Volcano and Earthquake Hazards in the Crater Lake Region, Oregon

Volcano and Earthquake Hazards in the Crater Lake Region, Oregon


Table of Contents

Complete Report (PDF) earthquake-hazard-report




Geologic setting of Crater Lake

Reawakening of Mount Mazama

Potential hazards from an eruption beneath Crater Lake

Factors controlling explosivity of eruptions in bodies of water

Pyroclastic surges

Ballistic blocks and other hazards of eruptions in the lake

Proximal hazard zones for explosive eruptions

Hazards of silicic eruptions outside the caldera

Hazards of lahars (volcanic debris flows) and their runout flows

Potential for lahars at Crater Lake

Definition of lahar hazard zone

Potential size and flow velocity of lahars at Crater Lake

Regional volcanism

Probability of a future volcanic eruption

Hazard zones for regional volcanoes

Events of high consequence but low probability

Another large volume or caldera-forming eruption?

Sudden gas release from Crater Lake

Catastrophic flood or lahar from drainage of Crater Lake

Protecting Crater Lake National Park and surrounding communities from volcano hazards



West Klamath Lake fault zone

Slip rate and recurrence interval of the WKLFZ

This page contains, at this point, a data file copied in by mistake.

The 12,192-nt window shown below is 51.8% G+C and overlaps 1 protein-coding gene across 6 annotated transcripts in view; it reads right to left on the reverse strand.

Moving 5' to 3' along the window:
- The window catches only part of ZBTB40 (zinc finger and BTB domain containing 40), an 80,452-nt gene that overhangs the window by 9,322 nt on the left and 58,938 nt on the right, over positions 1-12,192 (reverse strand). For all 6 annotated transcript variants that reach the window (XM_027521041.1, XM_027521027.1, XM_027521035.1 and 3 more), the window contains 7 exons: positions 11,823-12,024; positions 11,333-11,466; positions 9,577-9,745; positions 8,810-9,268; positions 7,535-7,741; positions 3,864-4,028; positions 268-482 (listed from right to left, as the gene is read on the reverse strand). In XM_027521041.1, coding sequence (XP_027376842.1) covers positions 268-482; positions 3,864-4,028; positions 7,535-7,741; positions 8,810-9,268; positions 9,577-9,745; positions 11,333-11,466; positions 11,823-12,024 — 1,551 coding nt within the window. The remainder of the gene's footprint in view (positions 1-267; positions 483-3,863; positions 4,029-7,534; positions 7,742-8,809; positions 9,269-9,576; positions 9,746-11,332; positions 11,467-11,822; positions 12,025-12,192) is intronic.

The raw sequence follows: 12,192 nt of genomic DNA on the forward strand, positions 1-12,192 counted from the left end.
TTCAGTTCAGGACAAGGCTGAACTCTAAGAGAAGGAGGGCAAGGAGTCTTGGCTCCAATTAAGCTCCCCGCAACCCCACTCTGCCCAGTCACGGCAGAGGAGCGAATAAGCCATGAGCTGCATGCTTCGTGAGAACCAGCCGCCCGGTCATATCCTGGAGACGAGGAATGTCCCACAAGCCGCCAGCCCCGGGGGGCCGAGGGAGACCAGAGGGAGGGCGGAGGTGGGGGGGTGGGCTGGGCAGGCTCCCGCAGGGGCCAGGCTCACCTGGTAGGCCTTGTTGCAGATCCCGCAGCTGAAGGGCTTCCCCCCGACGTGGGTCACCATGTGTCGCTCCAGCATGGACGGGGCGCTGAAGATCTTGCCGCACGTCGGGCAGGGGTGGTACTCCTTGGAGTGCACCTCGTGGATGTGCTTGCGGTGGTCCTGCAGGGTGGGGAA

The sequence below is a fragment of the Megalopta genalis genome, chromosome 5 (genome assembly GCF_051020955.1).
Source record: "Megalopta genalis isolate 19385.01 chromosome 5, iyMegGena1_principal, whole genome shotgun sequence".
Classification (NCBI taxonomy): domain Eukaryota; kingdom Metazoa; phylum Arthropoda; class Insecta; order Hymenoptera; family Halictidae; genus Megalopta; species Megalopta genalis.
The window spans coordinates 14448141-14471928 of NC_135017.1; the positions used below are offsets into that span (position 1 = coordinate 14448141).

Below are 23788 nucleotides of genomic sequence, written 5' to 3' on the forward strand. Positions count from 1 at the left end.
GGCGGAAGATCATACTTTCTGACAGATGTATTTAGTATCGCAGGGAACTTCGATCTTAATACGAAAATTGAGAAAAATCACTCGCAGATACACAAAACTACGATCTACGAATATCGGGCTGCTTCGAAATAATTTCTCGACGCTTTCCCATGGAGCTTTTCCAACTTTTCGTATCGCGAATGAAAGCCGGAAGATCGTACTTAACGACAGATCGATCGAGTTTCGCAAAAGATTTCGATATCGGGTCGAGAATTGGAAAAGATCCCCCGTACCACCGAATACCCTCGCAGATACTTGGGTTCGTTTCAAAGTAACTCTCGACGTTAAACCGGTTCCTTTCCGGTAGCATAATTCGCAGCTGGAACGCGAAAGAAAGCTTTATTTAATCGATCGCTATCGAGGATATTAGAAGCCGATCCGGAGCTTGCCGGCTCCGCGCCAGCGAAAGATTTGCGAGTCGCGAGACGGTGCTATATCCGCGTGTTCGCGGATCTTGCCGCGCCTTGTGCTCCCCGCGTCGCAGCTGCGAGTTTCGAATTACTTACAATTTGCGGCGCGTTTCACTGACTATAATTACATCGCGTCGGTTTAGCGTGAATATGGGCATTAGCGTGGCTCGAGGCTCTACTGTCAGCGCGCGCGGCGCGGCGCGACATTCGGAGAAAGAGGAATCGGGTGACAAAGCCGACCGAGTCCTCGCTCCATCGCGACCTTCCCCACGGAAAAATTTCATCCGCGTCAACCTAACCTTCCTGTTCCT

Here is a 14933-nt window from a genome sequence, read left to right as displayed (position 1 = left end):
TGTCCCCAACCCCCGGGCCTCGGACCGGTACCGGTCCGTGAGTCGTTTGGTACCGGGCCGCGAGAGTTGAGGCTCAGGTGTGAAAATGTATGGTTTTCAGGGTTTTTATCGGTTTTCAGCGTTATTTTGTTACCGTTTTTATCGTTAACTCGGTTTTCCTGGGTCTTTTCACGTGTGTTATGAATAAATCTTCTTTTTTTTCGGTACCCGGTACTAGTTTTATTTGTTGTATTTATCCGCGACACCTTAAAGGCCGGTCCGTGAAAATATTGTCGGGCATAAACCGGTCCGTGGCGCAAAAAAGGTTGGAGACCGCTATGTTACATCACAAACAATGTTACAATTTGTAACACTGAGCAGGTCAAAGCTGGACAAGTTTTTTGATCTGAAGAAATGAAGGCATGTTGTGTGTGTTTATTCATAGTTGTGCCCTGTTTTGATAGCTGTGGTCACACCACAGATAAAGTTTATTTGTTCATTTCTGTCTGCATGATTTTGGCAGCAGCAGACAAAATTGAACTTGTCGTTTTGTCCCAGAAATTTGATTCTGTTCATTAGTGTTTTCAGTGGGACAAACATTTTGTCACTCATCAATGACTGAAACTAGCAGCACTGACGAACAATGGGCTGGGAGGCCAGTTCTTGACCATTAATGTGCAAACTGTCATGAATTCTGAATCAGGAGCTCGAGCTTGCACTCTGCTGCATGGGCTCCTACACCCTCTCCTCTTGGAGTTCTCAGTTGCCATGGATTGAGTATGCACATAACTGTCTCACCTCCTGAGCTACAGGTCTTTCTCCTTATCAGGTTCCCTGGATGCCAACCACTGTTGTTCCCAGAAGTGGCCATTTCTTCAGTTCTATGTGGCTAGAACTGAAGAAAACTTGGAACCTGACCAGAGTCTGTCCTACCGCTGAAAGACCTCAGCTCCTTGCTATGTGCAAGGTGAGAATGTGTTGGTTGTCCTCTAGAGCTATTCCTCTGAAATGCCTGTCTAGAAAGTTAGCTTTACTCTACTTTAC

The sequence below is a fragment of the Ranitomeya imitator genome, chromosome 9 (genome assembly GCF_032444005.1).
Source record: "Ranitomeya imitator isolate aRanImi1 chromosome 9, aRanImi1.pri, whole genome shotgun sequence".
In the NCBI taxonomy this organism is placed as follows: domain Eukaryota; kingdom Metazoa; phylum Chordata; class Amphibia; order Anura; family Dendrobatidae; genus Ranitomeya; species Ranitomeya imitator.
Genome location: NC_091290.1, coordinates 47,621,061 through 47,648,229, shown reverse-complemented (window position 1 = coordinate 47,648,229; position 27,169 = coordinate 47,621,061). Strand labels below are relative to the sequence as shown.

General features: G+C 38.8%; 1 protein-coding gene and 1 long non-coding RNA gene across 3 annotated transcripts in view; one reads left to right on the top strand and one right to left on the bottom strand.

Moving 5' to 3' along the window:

Maximum earthquake on the WKLFZ

Cascadia subduction zone

Volcanic earthquakes

Landslides may cause large waves on Crater Lake

Subaqueous landslides

How large must an earthquake be to trigger landslides?

Waves generated by landslides into the lake

Waves generated by earthquakes

Preparing for an earthquake affecting the Crater Lake region







Plate 1. Map showing hazard zones, faults, and volcanic vents in the Crater Lake region ………. In pocket

Figure 1. Map showing faults and volcanic vents in the Crater Lake region

  1. Generalized geologic map of Mount Mazama and vicinity
  2. Geologic map of Crater Lake caldera floor
  3. Map showing earthquake epicenters and magnitudes



Table 1. Volume and flow properties of a hypothetical lahar at Crater Lake based on events at Mount St. Helens, Washington, and Raupehu Volcano, New Zealand

  1. Numbers of known basalt, basaltic andesite, and andesite volcanic vents and eruptive episodes outside Crater Lake caldera and exclusive of Mount Mazama between approximately latitudes 42°48’ and 43°05’
  2. Seismicity in the vicinity of Crater Lakre, Oregon
  3. Fault offsets (down-to-the-east) and average long-term slip rates along Annie Spring and Red Cone Spring faults
  4. Maximum earthquake magnitudes in the Crater Lake region
  5. Approximate minimum areas, thicknesses, and volumes of probable landslides at Crater Lake

* Technical terms which appear in bold italics in this report are defined in the glossary. A more comprehensive glossary, descriptions of types of volcanic activity in the Cascades, and more information on volcanoes can be found at the USGS Cascades Volcano Observatory World Wide Web site. URL: http://vulcan.wr.usgs.gov The book by Decker and Decker (1989) gives an illustrated, non -technical overview of volcanoes. The book by Francis (1993) is more technical and includes many case histories.

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